The Forests transportation network has nearly 3,000 miles of National Forest System Roads which range from paved highways to non-surfaced roads designed for high clearance vehicles. Many of these roads are available for pleasure driving, the removal of forest products, bicycling and scenic viewing. Interstate 81, U.S., and State highways also cross or adjoin the National Forests. In addition, three National Forest Scenic Byways traverse 90 miles of the Forests affording vehicular access to areas of scenic beauty.

The National Forests are traversed by the Blue Ridge Parkway and a portion of the Forests adjoin the Shenandoah National Park.

Because the National Forests are located in the Blue Ridge, Central Ridge and Valley, Allegheny, and Cumberland Plateau physiographic provinces, habitat is provided for a wide variety of species including at least 70 amphibian and reptiles and many neo-tropical birds. At 5,729 feet, Virginia's tallest peak (Mount Rogers) is located here.

The Forests also provide habitat for approximately 200 species of birds. Sixty percent of the neo-tropical birds are forest interior species and require large blocks of undisturbed forest habitat, while 40 percent of them require early successional habitat. The Forests are home to at least 55 species of mammals ranging from white-tailed deer to several very rare species, including the water shrew and rock vole. Twenty-seven of the plants and animals species found on the Forests are listed by the US Fish and Wildlife Service as threatened or endangered. The Forests afford excellent opportunities for wildlife viewing, as well as hunting and fishing.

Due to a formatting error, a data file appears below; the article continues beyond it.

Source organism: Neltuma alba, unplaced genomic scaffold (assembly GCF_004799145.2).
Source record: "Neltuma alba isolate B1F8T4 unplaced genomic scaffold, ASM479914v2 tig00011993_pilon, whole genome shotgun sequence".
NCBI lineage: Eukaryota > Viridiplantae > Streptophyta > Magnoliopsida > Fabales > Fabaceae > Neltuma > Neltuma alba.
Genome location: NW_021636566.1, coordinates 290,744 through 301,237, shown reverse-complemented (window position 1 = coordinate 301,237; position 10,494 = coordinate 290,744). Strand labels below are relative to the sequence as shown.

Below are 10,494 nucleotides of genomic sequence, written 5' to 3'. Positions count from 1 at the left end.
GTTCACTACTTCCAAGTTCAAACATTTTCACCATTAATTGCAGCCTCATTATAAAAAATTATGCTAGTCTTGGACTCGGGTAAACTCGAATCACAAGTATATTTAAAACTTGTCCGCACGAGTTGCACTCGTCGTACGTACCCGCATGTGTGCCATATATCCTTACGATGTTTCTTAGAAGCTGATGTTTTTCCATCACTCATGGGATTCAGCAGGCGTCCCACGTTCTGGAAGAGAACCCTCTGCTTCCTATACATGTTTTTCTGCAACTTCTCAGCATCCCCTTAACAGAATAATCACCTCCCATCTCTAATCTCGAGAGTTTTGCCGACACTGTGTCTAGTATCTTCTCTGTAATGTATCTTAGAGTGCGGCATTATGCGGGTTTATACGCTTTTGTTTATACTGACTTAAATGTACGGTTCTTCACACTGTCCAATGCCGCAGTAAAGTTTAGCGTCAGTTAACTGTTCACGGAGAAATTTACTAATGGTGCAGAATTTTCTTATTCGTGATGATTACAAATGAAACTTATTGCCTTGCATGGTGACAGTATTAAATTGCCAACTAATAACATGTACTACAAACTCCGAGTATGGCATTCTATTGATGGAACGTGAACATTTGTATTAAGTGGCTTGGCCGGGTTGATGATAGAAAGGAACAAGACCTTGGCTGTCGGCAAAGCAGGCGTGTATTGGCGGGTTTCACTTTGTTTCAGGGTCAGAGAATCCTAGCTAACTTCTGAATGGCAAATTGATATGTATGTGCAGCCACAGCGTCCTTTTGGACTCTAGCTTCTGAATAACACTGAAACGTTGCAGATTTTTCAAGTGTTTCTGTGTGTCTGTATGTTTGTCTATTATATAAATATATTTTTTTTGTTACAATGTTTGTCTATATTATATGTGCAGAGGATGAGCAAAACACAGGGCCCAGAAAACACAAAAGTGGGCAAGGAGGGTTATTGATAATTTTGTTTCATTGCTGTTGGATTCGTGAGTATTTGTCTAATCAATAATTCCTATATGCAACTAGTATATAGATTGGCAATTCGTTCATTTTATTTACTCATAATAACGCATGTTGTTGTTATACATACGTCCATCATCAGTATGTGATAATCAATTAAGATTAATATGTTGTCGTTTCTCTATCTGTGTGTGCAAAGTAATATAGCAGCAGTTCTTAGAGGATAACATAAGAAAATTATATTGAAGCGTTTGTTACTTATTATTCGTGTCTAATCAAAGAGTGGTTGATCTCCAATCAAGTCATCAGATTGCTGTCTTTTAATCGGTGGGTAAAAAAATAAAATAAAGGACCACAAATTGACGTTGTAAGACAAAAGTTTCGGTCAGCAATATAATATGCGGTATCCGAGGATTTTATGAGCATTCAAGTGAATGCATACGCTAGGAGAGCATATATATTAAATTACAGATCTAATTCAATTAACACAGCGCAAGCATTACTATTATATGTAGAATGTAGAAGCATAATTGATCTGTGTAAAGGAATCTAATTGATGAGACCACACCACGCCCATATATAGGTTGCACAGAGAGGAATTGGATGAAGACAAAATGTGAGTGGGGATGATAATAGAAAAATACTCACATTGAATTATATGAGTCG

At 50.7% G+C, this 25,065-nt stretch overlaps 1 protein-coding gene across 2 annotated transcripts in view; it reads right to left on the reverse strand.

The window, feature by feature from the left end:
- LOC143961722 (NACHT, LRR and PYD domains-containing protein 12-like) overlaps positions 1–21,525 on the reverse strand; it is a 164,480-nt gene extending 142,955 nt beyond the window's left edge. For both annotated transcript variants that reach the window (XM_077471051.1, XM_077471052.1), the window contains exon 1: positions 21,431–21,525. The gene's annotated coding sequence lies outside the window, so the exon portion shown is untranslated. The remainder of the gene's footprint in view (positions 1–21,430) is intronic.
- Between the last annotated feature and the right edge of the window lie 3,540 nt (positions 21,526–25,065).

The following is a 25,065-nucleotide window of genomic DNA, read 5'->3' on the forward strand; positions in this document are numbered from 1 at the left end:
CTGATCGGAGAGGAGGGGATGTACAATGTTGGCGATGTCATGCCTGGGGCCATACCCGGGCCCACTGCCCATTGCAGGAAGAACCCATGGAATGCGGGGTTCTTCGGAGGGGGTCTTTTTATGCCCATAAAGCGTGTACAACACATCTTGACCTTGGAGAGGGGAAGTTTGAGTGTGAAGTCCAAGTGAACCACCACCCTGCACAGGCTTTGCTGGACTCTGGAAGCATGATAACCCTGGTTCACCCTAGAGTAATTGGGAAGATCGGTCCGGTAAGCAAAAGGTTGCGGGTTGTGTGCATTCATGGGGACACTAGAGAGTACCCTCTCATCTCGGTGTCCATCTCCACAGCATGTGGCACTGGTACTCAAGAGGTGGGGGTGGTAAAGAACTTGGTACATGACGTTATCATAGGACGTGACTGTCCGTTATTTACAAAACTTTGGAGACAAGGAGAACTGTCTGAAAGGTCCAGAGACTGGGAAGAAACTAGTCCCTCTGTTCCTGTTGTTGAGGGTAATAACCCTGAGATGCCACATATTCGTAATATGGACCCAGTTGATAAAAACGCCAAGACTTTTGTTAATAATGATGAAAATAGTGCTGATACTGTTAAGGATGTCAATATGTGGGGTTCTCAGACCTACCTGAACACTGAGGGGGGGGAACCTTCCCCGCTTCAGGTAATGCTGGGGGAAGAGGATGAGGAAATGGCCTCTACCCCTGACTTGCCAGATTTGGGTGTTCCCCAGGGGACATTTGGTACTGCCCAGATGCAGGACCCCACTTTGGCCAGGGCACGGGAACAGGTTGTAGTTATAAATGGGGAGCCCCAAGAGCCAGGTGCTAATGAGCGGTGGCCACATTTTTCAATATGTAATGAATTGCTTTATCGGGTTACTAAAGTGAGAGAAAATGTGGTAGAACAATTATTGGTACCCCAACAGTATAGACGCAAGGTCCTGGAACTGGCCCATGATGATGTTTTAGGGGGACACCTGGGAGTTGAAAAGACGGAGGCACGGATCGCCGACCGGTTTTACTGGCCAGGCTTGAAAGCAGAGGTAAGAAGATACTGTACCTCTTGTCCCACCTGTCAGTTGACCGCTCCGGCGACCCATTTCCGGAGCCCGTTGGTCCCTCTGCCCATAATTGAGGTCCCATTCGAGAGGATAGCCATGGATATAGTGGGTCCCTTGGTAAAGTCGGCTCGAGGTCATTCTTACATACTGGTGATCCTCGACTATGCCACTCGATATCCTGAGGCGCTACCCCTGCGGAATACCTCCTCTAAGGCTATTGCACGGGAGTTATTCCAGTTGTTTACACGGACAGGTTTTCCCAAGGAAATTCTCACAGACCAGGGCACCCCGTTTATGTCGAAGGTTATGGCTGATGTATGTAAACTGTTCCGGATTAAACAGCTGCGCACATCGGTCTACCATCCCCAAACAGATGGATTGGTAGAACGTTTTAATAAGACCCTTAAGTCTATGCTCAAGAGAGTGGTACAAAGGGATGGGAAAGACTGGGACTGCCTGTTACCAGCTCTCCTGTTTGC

The Forests are located within eight major river basins -- the Potomac, James, Roanoke, New, Big Sandy, Holston, Cumberland, and Clinch Rivers. Average discharge of surface water from National Forest lands is estimated to be 2.2 million acre feet. The Forests contain 2,340 miles of perennial streams, of which over 1,000 miles are trout waters. There are 82 reservoirs within or immediately downstream from the National Forests, 16 of which are used for municipal water supply. Lake Moomaw is among the largest reservoir (2530 acres) providing flood control, water quality control, and recreation opportunities.

The lakes, ponds and reservoirs located on the Forests support over 100 species of freshwater fishes and mussels, of which 26 species are listed as threatened, endangered, or sensitive. These aquatic habitats support a diverse recreational fishery supporting greater than 374,000 recreation user days each year.

Watersheds and stream channel stability are still recovering from the effects of historic land use practices, combined with major storms. Sedimentation, flooding, and low flow regimes are concerns in some watersheds. There is also concern about acidification of streams from acid deposition. Ten percent of trout streams are already acidified.